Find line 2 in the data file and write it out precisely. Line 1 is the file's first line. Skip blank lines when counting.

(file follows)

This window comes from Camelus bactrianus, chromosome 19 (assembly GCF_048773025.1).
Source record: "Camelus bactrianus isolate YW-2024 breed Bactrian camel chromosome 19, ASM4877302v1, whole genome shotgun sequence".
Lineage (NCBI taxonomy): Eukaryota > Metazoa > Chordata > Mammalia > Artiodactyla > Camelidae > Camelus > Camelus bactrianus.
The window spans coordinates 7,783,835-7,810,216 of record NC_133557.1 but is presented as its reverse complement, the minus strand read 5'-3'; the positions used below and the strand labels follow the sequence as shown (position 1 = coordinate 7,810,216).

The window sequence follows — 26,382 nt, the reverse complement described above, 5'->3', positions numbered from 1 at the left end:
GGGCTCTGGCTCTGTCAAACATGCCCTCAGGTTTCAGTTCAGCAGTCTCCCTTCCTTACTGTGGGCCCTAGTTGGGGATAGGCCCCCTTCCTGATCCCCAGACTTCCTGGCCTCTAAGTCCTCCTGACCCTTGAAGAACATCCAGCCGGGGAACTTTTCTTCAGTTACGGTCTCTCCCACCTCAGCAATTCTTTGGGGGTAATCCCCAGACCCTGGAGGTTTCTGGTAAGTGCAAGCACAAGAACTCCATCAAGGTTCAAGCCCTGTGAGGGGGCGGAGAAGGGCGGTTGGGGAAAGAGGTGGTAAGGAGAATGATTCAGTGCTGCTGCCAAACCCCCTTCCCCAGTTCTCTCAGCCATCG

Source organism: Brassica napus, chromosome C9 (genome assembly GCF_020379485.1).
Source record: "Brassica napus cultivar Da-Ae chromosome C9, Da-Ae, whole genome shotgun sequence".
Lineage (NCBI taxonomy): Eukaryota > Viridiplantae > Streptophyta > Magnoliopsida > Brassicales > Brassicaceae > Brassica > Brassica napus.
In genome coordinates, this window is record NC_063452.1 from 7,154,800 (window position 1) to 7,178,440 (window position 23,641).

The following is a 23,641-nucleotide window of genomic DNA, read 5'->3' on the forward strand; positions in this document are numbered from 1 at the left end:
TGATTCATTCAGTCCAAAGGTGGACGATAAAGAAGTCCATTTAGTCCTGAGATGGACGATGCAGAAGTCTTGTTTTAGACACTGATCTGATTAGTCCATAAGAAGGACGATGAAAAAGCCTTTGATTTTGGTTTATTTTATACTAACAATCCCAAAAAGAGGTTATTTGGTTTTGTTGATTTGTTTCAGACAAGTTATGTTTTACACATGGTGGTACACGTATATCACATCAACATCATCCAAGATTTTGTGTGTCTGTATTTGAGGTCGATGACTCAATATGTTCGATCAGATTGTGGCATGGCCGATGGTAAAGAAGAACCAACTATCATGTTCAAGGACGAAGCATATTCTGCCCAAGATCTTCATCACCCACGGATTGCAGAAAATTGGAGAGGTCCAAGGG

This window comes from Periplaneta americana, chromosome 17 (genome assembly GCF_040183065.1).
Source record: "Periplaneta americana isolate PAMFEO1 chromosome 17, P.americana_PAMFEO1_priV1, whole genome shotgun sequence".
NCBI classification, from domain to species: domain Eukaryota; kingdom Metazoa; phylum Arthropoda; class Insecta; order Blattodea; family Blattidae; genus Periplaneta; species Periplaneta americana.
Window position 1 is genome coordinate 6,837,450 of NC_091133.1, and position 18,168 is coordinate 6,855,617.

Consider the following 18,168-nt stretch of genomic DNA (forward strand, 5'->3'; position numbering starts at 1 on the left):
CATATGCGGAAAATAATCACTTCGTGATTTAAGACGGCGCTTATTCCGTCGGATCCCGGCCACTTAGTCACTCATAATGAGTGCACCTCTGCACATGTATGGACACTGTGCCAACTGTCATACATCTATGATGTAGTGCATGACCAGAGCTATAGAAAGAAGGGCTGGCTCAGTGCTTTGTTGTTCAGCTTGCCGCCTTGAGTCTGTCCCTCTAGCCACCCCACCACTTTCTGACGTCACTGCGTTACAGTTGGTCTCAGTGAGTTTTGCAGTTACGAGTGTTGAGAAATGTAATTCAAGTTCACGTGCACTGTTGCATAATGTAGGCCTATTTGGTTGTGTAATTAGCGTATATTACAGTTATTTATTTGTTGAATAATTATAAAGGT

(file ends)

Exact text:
Source record: "Camelus bactrianus isolate YW-2024 breed Bactrian camel chromosome 19, ASM4877302v1, whole genome shotgun sequence".